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why dont people use "home" screens with inverters?

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  • why dont people use "home" screens with inverters?

    hey. in my recent install, i was trying to find a good screen for my car pc. i wanted something around 10 inches, but all i could find was lilcrap and stuf like that, wich are very expensive and WAY not , all good for what you need on the car.. (personal opinion, not applying to all screens ofc )
    at the end, i dicided that i would go for a 15 inch home screen, with an dc to ac inverter , to run it. if you need touch as well, a touch panel is easy to be found.

    so i'v been using it for the past two months, and its awsome. ultra bright, HD , bla bla.
    and i was wandering, why not many people do it that way? at best someone would go with a laptop screen, but seems way to hard... so i wanted to see if some one had a reason why not, to do it

  • #2
    Mostly because of having to use an inverter, I would suspect. SNO

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    • #3
      I use a 12 volt 15" LED I found on Amazon.

      Not for use when driving.
      link to my CTS-V project:

      http://www.mp3car.com/worklogs/153699-a-macd-v.html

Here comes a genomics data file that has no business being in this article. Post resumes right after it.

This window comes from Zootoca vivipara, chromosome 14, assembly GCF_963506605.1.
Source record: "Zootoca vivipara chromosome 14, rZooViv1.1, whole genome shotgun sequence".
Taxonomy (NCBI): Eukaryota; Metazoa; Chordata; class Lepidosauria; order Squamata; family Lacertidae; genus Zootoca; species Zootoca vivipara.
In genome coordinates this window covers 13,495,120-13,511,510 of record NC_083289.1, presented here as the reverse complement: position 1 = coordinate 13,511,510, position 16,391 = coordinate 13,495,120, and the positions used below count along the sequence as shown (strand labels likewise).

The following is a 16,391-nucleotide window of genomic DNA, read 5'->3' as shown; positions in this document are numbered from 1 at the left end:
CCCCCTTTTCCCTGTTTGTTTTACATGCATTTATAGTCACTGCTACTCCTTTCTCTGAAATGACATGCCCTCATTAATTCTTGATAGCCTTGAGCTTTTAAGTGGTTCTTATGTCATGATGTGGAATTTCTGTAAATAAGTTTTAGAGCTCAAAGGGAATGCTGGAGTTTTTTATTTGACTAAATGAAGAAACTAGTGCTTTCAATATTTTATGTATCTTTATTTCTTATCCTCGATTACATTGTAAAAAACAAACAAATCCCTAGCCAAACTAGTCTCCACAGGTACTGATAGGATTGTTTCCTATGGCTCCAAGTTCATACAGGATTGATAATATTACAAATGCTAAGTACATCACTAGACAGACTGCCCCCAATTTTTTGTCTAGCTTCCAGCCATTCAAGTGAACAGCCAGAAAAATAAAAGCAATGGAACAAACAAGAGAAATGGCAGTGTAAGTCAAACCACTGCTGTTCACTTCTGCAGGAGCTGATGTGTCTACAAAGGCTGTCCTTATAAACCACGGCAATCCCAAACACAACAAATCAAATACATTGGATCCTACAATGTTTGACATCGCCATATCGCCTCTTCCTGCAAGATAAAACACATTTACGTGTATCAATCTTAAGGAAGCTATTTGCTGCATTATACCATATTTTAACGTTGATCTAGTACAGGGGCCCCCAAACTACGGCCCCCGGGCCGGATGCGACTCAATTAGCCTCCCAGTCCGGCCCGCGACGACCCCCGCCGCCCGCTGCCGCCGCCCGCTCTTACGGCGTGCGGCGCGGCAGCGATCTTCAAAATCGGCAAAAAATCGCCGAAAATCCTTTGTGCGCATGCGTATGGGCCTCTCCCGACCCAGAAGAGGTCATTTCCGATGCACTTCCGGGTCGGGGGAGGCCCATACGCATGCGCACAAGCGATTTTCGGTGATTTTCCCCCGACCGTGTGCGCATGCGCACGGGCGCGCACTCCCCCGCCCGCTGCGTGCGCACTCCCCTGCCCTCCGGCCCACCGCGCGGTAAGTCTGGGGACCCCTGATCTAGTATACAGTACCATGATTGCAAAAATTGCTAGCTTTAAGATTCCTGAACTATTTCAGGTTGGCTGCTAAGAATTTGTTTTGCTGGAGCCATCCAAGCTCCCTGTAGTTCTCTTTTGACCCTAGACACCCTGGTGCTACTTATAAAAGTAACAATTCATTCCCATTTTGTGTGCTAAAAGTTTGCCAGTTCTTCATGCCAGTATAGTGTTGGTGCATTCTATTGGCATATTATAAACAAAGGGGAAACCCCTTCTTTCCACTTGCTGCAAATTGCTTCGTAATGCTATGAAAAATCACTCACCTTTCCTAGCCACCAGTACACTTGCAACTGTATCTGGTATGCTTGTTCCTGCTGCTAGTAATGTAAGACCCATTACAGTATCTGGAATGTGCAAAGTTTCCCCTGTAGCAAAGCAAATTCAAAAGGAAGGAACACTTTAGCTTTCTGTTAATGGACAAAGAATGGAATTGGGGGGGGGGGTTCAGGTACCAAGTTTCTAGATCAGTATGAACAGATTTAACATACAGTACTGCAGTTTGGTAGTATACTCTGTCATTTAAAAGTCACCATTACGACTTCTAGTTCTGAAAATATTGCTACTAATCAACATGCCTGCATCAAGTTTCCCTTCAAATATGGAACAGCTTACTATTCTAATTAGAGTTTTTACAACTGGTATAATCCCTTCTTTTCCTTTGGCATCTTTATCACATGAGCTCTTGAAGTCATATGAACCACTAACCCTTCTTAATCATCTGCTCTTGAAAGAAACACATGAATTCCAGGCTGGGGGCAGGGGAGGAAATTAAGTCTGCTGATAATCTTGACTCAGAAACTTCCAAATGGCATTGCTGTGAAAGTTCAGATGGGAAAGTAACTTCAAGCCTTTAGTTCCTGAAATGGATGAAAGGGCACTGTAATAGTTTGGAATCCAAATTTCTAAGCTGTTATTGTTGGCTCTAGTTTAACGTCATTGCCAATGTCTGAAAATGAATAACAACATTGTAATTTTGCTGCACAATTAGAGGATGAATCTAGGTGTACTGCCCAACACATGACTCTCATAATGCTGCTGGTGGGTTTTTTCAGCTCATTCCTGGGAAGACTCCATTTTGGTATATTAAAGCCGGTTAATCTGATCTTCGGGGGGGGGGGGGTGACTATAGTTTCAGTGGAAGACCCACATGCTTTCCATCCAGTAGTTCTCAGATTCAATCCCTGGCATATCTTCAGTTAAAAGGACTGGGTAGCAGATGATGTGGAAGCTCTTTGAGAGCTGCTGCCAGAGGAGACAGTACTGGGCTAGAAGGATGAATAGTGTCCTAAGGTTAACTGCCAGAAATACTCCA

Comment


      • #4
        well yea, that was my first though as well. ( i also didint wont to.) but , with a relay to turn it on automatic, it dosent seem like a big deal (Although i do, dont know about noise issues)

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        • #5
          Check out this company:

          http://www.chasecam.com
          link to my CTS-V project:

          http://www.mp3car.com/worklogs/153699-a-macd-v.html

          Comment


          • #6
            Noise should not be an issue. Both dc-dc converters and dc-ac inverters use high-frequency switching (dc-ac or dc-ac-dc). In fact some d-dc converters are known to be far noisier than inverters.

            The main reason inverters are not used is their inefficiency - typically 20% higher than dc-dc converters.
            Plus often higher idling/stand-by currents and worse tolerance to low voltages during cranking etc).

            Many dc-dc converters also have a means for low-current idling whereas inverters don't - they are either on and idling, else off.

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            • #7
              Originally posted by settra View Post
              hey. in my recent install, i was trying to find a good screen for my car pc. i wanted something around 10 inches, but all i could find was lilcrap and stuf like that, wich are very expensive and WAY not , all good for what you need on the car.. (personal opinion, not applying to all screens ofc )